Life along the trail was exciting for the children for they were allowed to walk beside the slow moving wagon when weather permitted.  They were expected to always keep in sight of the wagon.  Even then there was plenty to entertain them.  Singing birds, darting lizards, ground squirrels, lazy buzzards sailing overhead, crows cawing, and snakes (as they slithered through the grass) provided endless entertainment.  

My paternal grandparents came from Scotland to America in an immigrant ship.  I know very little about their life, only that my grandfather was a Highlander, my grandmother a Lowlander.  They met on board ship and forgot that Lowlanders despised Highlanders, fell in love and were married when the boat landed in New York City.  Evidently they stayed there for years for there was a family when they went to Canada — always on the move westward.  After reaching the plains in Canada, they turned southward into the United States and finally ended up in Kansas where I think my father was born {in 1845}. 

My maternal grandparents, descendants of the Pennsylvania Dutch, also had itching feet, always moving westward, taking with them their ways and customs of thrift, frugality and religion.  They were typical short, plump, happy, good natured Dutch.  They finally landed in Missouri with a large family of thirteen children.  My mother, the eldest, Nancy, was born in Iowa.

Then came the long years of the Civil War and all the hardships which are a part of war.  Mother, only 14 {years old}, being the eldest of the children, had to be her mother’s mainstay while her father was away in the Union Army.  She did a lot of the work which ordinarily fell to the men in the household.  Schooling was almost out of the question — only two or three months a year.  Mother had a great amount of native ability but very little training, but from her we inherited her industry and native ability to make the best of a little and some of us a yearning for education. 

Well the war was over at last.  The men came home from the wars.  My father, who was in the Union Army just a very young man, returned and drifted over the border of Kansas into Missouri and taught school.  There he met and married my mother soon after.  They were able to acquire a comfortable home and three small children.  Life looked good to Mother who had decided “rolling stones gather no moss”, but Father’s feet began to itch.  They went to sleep talking Texas; awoke, the same, ate, the same.  Finally Mother gave in.  They sold the farm, left the root cellar full of dried fruit, vegetables in bins, barrels of apples, and shelves lined with huge cheeses, and a little grave at Mt. Moriah Church.  A part of Mother was always back in Missouri.  They started by train to Sherman which was the end of the road.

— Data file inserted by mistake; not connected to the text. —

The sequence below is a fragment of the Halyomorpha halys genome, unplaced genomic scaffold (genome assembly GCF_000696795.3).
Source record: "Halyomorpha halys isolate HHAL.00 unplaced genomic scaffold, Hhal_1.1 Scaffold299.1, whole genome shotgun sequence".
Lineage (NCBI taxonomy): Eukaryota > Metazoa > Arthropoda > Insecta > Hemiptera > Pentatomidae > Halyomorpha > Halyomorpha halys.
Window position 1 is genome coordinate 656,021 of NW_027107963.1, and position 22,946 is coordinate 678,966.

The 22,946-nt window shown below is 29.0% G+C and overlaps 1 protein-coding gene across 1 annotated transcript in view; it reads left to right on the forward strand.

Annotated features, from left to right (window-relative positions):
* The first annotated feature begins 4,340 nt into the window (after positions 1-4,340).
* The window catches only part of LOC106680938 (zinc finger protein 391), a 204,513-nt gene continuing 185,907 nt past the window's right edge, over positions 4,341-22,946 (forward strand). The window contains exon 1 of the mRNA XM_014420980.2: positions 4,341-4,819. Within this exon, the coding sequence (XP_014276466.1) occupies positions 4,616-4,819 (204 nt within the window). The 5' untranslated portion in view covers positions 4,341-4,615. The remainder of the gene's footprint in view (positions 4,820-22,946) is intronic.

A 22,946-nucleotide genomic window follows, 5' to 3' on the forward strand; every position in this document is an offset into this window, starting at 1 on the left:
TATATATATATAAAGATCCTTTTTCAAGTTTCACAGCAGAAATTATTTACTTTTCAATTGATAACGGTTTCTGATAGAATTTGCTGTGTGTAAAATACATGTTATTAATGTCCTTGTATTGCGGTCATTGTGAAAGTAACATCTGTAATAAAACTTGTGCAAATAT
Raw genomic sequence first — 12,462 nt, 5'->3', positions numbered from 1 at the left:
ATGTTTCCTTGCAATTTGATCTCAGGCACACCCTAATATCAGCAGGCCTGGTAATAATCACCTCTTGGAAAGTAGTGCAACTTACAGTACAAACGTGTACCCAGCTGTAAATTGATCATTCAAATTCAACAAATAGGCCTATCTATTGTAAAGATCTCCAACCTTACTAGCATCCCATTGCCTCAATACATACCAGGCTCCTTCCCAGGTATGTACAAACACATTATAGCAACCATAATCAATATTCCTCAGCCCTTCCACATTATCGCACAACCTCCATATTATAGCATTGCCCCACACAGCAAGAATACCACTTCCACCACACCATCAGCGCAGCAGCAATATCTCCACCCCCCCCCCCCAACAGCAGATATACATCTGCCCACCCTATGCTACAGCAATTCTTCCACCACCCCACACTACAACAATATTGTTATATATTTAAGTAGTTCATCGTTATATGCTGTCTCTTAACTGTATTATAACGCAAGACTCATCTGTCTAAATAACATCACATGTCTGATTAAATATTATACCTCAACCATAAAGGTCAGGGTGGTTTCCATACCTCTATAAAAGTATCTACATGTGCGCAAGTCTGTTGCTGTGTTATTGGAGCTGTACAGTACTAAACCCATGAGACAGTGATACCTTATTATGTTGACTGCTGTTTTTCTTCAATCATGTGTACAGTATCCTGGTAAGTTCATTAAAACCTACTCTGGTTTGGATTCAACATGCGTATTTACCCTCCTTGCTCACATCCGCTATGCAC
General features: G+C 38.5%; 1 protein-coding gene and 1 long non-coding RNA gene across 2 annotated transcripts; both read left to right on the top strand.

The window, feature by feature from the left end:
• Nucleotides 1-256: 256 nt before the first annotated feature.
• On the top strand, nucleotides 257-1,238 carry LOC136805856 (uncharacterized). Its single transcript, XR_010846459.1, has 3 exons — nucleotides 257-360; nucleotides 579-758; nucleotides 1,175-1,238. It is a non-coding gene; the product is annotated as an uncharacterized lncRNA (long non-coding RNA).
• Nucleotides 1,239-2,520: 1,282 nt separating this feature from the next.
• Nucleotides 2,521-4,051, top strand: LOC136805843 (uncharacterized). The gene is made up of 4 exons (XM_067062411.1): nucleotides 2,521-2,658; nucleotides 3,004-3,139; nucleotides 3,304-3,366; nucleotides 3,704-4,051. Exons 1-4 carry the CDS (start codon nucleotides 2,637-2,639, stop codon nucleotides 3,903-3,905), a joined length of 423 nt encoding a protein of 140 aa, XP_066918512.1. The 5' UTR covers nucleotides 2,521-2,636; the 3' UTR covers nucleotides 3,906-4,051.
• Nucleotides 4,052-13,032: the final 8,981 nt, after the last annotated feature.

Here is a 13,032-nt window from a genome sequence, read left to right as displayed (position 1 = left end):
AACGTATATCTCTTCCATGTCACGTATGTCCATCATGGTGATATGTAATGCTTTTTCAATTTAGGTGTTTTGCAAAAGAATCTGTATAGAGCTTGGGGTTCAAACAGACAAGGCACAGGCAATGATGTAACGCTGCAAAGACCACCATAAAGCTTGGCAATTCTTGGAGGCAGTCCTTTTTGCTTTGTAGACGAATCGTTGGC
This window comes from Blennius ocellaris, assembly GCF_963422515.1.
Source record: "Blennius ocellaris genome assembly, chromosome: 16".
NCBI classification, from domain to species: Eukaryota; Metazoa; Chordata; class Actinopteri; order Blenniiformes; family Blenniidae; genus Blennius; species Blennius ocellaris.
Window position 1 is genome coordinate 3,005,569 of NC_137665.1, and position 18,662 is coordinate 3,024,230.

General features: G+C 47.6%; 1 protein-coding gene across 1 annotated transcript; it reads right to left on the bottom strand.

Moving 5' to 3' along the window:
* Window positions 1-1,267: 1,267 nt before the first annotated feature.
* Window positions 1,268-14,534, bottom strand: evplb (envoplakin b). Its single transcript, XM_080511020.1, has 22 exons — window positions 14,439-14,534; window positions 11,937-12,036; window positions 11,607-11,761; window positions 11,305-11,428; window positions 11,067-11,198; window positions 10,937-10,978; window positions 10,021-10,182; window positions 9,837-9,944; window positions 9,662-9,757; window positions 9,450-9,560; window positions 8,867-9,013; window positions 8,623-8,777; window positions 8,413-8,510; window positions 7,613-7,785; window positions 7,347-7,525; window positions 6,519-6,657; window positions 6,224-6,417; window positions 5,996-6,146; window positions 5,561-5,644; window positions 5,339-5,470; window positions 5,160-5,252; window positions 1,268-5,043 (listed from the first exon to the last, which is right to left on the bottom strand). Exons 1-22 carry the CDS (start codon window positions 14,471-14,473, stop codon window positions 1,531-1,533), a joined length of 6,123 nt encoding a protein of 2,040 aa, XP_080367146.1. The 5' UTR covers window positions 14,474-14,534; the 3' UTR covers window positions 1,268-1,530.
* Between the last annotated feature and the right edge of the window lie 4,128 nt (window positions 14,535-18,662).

The trip to Texas as far as Sherman was uneventful, but there trouble began.  They were headed toward Denton County.  The railroad was under construction both ways from Sherman toward Dallas, and Dallas north toward Sherman.  At Sherman they purchased a camping outfit and a wagon and team.  That they did not know was that one horse was balky.  Now a balky horse will pull when he gets ready and not before.  They loaded the wagon and started.  In the meantime the rainy season had begun.  There were no bridges and when a river had to be crossed it had to be forded.  They came to one which was rising, drove in, and that horse lay down in the harness, got tangled up and was drowning.  Finally, Father carried the children to the bank, deposited them, came back {and} helped Mother to the horse’s head where she helped the horse’s head out of the water while he undid the traces — it was perfectly willing to get up.  Now the queer part is that I do not remember how they said they managed the rest of the way.  I’m sure they did, for the next I remember Mother telling of their stay down at Shiloh, near where Corinth now is, camped and working on the railroad and how scared they were of tarantulas, snakes, spiders, centipedes, lizards and frogs.  Mother perspired while cooking Christmas dinner.  Spring flowers were all over the spots of prairie in that section.  She was used to snow and ice with a great log fire to sit by. 

Finally  the railroad from Dallas to Sherman was completed.  Land was cheap east of where Denton is now and in Big Elm bottoms, so another move was made only this time to their own home on credit. 

They had paid $2.50 per acre for 160 acres {per} quarter section.  $400 was a frightening debt in those days.  Among my mother’s paper was a note $2.50 sometimes $5.00 credited.  There were five children by then and two more came along.  One of those two babies died after my birth, the other newborn died soon after the last move.